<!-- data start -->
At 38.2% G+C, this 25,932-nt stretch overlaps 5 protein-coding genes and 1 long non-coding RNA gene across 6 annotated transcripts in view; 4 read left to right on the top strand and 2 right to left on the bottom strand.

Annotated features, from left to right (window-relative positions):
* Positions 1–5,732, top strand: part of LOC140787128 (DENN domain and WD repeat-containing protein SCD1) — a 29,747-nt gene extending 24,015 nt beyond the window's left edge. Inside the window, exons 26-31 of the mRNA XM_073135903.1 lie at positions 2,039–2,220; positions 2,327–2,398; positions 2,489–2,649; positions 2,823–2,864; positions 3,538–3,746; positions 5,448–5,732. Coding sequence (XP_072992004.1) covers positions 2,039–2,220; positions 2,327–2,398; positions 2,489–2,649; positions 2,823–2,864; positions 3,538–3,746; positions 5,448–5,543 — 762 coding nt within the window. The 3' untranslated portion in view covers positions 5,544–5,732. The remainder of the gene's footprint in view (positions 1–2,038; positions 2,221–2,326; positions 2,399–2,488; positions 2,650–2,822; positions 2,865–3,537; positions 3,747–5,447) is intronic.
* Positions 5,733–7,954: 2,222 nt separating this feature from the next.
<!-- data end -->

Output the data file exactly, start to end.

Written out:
At 38.2% G+C, this 25,932-nt stretch overlaps 5 protein-coding genes and 1 long non-coding RNA gene across 6 annotated transcripts in view; 4 read left to right on the top strand and 2 right to left on the bottom strand.

Annotated features, from left to right (window-relative positions):
* Positions 1–5,732, top strand: part of LOC140787128 (DENN domain and WD repeat-containing protein SCD1) — a 29,747-nt gene extending 24,015 nt beyond the window's left edge. Inside the window, exons 26-31 of the mRNA XM_073135903.1 lie at positions 2,039–2,220; positions 2,327–2,398; positions 2,489–2,649; positions 2,823–2,864; positions 3,538–3,746; positions 5,448–5,732. Coding sequence (XP_072992004.1) covers positions 2,039–2,220; positions 2,327–2,398; positions 2,489–2,649; positions 2,823–2,864; positions 3,538–3,746; positions 5,448–5,543 — 762 coding nt within the window. The 3' untranslated portion in view covers positions 5,544–5,732. The remainder of the gene's footprint in view (positions 1–2,038; positions 2,221–2,326; positions 2,399–2,488; positions 2,650–2,822; positions 2,865–3,537; positions 3,747–5,447) is intronic.
* Positions 5,733–7,954: 2,222 nt separating this feature from the next.